Mosa Mpetha
Creative Engagement Officer, Hyde Park Picture House

Based in Leeds, and from Liverpool & South Africa, Mosa is a film programmer of Black, African and Archive films in a freelance capacity and in a permanent role as Creative Engagement Officer at her local heritage cinema, Hyde Park Picture House (est. 1914). At Hyde Park Picture House, Mosa works with anyone external to the cinema to strategically co-curate interesting and mutually beneficial film events. In addition to this, at Hyde Park Picture House Mosa curates a new permanent strand of African films called Cinema Africa! for African and Non-African audiences, working in collaboration with community groups, addressing the unreasonable lack of African films being show on the big screen in the UK.

Mosa is particularly passionate about archive film and has recently published a personal journal from a research trip on African Film Archives in South Africa, Burkina Faso, France and the UK. Please see her website for more information

Ellen Reay
Marketing Coordinator, Queen’s Film Theatre

Ellen Reay joined Queen’s Film Theatre (QFT) as its Marketing Coordinator in 2019. Prior to that she worked in film exhibition marketing roles at the Barbican and the Independent Cinema Office

Nicola Swift
Freelance marketing professional

Nicola is a seasoned brand, NPD and marketing professional working with retail and hospitality businesses. Specialisms are brand strategy (defining how your business looks and sounds), product and packaging development and strategic support for small businesses owners. Nicola also work as a fractional head of marketing and can take on the day-to-day of digital and local marketing campaigns. 

Previous in-house roles include Creative Food Director of the Ginger Pig butchery business, Head of Retail at Dishoom restaurants and Product Developer at Marks & Spencer. As a freelancer Nicola has or still works with Ultimate Picture Palace, Harvey Nichols,  Pompette restaurant, Spice Kitchen, Farmison and Sous Chef. 

Information session recording

Interested in finding out more about the course? In this session, the ICO’s Director Catharine Des Forges and Head of Cinemas David Sin discussed some of the topics the programme will cover and how it could be valuable for your organisation to take part.

How to apply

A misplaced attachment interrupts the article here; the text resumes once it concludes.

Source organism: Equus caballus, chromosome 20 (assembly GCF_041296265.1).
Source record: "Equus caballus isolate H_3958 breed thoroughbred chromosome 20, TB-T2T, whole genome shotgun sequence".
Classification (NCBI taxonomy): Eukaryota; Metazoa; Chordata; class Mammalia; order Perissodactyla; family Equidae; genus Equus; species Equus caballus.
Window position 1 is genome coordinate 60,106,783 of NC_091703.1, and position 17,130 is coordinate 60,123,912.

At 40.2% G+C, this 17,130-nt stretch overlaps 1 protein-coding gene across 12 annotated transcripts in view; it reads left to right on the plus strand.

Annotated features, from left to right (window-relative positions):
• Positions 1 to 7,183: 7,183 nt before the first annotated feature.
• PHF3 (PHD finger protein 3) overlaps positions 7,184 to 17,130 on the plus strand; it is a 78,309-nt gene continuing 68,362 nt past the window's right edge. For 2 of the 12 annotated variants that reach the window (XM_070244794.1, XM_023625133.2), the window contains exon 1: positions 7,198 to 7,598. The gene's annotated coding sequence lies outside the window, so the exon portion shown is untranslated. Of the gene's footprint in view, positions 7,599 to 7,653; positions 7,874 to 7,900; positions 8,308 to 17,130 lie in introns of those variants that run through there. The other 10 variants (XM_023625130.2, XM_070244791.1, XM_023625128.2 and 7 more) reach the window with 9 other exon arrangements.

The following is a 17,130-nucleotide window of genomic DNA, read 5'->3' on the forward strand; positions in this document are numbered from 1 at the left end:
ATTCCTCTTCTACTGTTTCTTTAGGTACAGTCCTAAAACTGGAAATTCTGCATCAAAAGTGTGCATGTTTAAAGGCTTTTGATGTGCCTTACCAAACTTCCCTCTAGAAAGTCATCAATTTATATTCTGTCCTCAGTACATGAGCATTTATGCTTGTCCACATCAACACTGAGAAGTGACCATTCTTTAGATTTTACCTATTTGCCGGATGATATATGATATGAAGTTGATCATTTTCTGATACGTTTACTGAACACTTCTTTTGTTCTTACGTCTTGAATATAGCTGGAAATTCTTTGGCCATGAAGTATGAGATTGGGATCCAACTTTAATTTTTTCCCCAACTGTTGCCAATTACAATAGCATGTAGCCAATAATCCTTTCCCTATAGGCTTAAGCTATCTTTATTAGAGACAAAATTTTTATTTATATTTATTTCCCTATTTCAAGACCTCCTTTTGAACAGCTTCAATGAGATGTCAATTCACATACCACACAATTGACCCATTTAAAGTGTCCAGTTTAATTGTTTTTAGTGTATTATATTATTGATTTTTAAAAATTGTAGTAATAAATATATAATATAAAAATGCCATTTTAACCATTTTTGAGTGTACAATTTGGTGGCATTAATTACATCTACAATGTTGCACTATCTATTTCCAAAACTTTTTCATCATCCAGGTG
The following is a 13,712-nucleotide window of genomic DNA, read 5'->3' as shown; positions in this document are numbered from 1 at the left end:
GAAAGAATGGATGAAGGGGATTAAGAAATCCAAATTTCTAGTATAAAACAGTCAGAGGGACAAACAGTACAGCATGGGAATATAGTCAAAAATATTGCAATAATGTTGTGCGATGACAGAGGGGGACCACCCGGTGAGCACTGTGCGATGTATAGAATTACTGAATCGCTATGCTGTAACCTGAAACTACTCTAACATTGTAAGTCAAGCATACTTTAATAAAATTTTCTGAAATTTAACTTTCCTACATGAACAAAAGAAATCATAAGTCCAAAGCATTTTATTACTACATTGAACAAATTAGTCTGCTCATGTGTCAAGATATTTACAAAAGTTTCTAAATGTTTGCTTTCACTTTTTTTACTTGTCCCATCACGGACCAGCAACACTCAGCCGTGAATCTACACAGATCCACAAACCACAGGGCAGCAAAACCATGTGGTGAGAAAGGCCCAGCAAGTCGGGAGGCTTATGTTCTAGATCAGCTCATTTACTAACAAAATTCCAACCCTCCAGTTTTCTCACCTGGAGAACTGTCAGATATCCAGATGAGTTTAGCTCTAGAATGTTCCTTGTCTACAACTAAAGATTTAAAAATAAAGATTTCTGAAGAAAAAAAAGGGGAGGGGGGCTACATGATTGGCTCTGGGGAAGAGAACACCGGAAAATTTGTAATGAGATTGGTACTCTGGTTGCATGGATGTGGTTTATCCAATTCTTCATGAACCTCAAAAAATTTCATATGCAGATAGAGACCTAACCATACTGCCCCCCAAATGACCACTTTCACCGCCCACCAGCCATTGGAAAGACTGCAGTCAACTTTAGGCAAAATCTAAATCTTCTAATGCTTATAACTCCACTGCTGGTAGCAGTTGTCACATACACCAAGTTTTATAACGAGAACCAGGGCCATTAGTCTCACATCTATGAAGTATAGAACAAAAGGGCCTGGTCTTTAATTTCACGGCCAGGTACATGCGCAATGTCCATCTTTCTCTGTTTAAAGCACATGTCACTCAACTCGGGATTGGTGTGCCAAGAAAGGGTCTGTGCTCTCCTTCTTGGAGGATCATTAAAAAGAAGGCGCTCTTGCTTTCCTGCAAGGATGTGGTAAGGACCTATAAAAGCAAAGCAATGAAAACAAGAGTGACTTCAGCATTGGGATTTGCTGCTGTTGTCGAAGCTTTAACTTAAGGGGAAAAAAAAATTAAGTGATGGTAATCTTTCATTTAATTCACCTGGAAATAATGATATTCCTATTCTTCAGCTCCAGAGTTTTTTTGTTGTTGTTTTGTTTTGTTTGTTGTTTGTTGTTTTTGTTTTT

To apply, please complete the application form below:

The deadline for applications is Monday 18 March. Applicants will be informed of decisions no later than Tuesday 26 March 2024.

In order to complete this form, you will have to sign into your Google account, which will also give you the ability to save your progress and come back to the form at a later date.

If you do not have a Google account and would like to fill out an application form in Word format, please email us at and we will arrange for one to be sent to you. If you would like to access a list of the questions in advance you can do so here.

The cost to take the course is £800. If you are unable to pay the full fees before the course starts, please let us know and we may be able to agree a staggered payment plan. 

If you have any queries about your application or the course, please contact:


A limited number of bursaries of up to £500 are available to individuals working for not-for-profit organisations to help cover fees. If you would like to apply for a bursary, please complete the additional form as part of the application process.

Remember that many of the regional/national Film Hubs will be able to offer exhibitors bursary support for training. Please ensure that you have contacted your local Film Hub to apply for support in advance of your application to this course.

If you are successful, your organisation will need to pay the remaining fees to confirm your place, so please ensure you have funds in place.

Impact Areas

Focus Areas